Tag Archives: Teensy

Trade Pokémon over the Internet

Game Boy-to-Game Boy trading is so 1998.

If you had a Game Boy and you grew up in the ‘90s, there’s a very good chance you’ve played either Pokémon Red or Blue at some point. And, you weren’t alone. Shortly after its release in Japan back in 1996, the games made their debut in North America. By 1998, the total combined sales of Red and Blue versions in the United States alone had been 9.85 million. So, whether you’re still an avid player or simply have that occasional urge to drum up some nostalgia, one Maker has developed a clever mechanism that will bring the pop culture classic into the web-enabled era.


Back in the day, players could only trade their characters like Gastly, Abra, Geodude, Arbok, Machop and Sandshrew one of two ways: either Game Boy-to-Game Boy via a link cable, or later on, cartridge-to-Pokémon Stadium via a Transfer Pak. Now, Pepijn de Vos (yes, the same guy who built an Arduino-based project that lets you catch ‘em all by yourself) has introduced a new way for users to exchange their Pokémon right over the Internet, allowing Haunter, Machoke, Graveler and Kadabra to evolve.

Based on the Maker’s previous storage system, this device brings a Game Boy (including Pocket, Color and Advance) online via a Teensy shield. The gaming console is connected to a pair of Teensy boards (ATmega32U4) that link up to two computer networks, both running TCPoke software that allows for users to trade Pokemon over a WebRTC connection.

Ready to catch and trade ‘em all? You can find project details and necessary codes on the project’s Wiki here. Meanwhile, be sure to watch it in action below.

Counting prime numbers with the ATtiny13A

Dave M. has created a prime number machine – TinyPrime – powered by Atmel’s ATtiny13A microcontroller (MCU).

“The ATtiny13A is a neat chip: AVR with 1K of flash, 64 bytes of RAM and 64 bytes of EEPROM,” Dave wrote in a recent blog post.

“I programmed it using a Teensy-2.0-based waldo running Ward Cunningham’s TXTZYME. Every time you push the button, the AVR retrieves the currently-displayed number (which is stored in EEPROM), and then increments it, clicks the counter and tests for primality.”

If the number isn’t prime, says Dave, the machine increments and clicks again.

“When a prime number is reached, it stops and waits for another button press,” he added.

Interested in learning more? You can check out TinyPrime’s official project page here.

Making music with the open source Kyub

The Kyub is a Maker friendly, open source MIDI keyboard kit that can be easily assembled by just about anyone.

“Capacitive sensing gives the Kyub extremely sensitive action, [while] an internal accelerometer allows the volume of each note to be precisely controlled for versatile musical expression,” a Kyub rep explained in a recent Kickstarter post.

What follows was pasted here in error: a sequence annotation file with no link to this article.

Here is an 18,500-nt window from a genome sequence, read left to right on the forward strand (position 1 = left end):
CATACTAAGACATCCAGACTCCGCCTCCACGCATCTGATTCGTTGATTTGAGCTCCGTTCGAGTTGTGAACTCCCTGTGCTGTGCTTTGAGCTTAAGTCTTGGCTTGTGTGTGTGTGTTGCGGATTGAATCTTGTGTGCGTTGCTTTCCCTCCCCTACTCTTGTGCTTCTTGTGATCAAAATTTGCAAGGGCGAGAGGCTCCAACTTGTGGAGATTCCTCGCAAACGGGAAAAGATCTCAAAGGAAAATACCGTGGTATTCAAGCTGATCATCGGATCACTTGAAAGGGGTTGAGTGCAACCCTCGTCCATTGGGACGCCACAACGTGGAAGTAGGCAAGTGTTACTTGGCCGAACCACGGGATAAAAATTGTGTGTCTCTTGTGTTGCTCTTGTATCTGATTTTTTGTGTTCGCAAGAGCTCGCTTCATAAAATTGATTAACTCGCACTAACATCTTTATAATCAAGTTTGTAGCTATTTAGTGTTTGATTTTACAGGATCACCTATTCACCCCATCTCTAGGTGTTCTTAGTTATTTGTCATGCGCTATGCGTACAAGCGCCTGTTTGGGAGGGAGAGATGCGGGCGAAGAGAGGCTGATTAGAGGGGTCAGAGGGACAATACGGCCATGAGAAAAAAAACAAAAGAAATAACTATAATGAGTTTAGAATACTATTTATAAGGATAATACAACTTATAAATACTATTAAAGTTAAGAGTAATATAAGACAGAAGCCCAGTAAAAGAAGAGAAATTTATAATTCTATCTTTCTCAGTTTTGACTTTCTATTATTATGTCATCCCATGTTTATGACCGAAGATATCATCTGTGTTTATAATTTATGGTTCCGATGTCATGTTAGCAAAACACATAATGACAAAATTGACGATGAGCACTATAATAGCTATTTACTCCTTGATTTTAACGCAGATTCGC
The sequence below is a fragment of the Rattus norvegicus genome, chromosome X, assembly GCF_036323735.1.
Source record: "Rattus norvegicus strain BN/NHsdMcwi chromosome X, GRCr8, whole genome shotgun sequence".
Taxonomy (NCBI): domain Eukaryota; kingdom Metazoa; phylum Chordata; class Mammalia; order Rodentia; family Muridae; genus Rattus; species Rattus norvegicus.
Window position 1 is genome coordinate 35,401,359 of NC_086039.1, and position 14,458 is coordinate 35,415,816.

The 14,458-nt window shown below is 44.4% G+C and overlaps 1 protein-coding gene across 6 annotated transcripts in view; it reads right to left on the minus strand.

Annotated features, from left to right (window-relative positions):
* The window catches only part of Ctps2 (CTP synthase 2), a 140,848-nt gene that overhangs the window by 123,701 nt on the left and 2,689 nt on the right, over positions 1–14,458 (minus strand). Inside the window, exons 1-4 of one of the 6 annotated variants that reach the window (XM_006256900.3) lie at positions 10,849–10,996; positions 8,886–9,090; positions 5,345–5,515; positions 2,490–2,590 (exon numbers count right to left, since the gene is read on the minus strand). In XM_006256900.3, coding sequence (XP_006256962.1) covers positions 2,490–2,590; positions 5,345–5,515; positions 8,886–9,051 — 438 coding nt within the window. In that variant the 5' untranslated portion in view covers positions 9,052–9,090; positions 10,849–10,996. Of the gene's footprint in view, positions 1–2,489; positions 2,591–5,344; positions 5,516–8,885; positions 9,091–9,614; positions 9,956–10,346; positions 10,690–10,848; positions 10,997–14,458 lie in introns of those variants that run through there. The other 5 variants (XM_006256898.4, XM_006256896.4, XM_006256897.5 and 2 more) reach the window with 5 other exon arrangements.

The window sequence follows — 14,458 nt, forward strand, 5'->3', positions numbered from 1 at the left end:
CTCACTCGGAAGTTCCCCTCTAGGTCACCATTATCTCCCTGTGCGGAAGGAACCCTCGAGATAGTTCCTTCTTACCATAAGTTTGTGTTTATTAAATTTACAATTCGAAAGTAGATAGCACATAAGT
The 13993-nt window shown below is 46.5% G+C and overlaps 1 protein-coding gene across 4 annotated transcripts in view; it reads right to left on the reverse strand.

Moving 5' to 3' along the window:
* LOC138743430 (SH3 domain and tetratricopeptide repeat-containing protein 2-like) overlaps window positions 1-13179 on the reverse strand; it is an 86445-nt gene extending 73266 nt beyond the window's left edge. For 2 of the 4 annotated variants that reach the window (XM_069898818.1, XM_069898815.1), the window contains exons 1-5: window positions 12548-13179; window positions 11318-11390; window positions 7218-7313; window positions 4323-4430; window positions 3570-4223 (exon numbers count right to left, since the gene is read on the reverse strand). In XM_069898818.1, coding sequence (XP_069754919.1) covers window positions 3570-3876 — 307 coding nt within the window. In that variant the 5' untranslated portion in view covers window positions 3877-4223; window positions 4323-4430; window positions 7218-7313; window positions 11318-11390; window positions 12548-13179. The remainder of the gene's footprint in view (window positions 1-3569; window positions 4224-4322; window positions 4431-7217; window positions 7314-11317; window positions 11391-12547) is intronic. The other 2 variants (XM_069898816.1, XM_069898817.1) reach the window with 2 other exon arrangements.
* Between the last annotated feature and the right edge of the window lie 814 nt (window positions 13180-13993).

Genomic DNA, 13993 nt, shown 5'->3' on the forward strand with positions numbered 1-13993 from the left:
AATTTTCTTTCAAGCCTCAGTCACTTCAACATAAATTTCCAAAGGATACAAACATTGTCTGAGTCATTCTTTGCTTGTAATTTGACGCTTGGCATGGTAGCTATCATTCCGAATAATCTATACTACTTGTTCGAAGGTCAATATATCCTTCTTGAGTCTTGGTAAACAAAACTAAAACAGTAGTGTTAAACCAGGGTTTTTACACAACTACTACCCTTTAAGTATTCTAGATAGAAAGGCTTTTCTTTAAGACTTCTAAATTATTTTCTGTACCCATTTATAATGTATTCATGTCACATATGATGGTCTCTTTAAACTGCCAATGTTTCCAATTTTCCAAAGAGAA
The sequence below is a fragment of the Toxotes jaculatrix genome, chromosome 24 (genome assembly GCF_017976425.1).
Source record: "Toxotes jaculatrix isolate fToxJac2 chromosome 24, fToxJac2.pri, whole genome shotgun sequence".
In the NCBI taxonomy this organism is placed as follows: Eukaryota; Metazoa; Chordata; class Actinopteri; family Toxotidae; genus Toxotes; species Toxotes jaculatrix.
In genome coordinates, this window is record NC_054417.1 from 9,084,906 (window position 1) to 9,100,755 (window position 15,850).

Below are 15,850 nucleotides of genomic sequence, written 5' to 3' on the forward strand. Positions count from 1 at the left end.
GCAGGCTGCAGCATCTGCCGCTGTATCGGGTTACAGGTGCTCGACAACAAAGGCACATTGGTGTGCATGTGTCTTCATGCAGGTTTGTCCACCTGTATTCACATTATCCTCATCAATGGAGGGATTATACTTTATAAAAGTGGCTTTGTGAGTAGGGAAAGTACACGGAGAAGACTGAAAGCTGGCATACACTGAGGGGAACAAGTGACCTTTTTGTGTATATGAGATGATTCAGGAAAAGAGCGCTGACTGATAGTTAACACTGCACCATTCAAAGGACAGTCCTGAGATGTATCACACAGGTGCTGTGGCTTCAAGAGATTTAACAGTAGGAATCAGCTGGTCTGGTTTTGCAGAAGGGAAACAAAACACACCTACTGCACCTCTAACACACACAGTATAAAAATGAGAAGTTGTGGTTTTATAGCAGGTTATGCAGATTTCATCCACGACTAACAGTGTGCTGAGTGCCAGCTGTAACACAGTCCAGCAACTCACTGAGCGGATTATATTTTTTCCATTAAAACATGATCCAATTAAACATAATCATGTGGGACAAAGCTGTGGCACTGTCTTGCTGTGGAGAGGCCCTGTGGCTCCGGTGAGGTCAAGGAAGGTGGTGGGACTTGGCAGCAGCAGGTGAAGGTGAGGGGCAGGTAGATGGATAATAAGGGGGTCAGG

“You can attach multiple Kyubs to a computer synthesizer or digital audio workstation for solo play, jamming with friends, or composition.”

Key Kyub features include:

  • One Teensy 2.0 AVR-based board (ATmega32u4 MCU) with native USB MIDI support.
  • 11 fully programmable feather touch keypads on five surfaces of a 3-inch wooden cube.
  • Three-axis 3G accelerometer controls note volume, after touch or pitch bending.
  • Three open source programs for immediate experimentation and playing.
  • Compatible with most software synthesizers, including Propellerhead Reason.
  • Provides access to hundreds of high quality synthesized instruments.
  • Easy to assemble laser cut wood housing accepts a variety of finishes.

So, how does the Kyub work?

Well, the internal circuitry monitors each of the keypads to immediately detect even the lightest finger touch reflected in a capacitive disturbance. 

Meanwhile, acceleration of the Kyub housing associated with a finger touch is converted to a note loudness, which, together with a pitch determined by the keypad, is transmitted over a USB cable in standard MIDI format. It should also be noted that the Kyub offers low latency (on the order of 3 ms), providing a highly responsive musical experience.

On the software side, Kyub can be easily modified in various ways, including changing the notes assigned to each pad, altering the MIDI channel, changing chords assigned to the chord pads, moving notes to make them easy to play, swapping an instrument from guitar to klaxon and playing almost any chord progression.

“We give you super-documented source code using the popular Arduino programming environment (simple C personalized for the Teensy) that will let you set the scale, tweak the note velocity curves, even map different instruments to different pads (say, drums and fife) to get exactly the musical experience you’re looking for,” added the Kyub rep.

“[Plus], our hyper commented source code should give you the tools you need to completely change the Kyub DNA. Make a loop recorder, a drum machine, an arpeggiator, assign pads to play musical phrases, tap into the accelerometer for after touch, pitch bending, or scale changes, squeeze the final bit of latency out.”

Interested in learning more? You can check out Kyub’s official Kickstarter page here.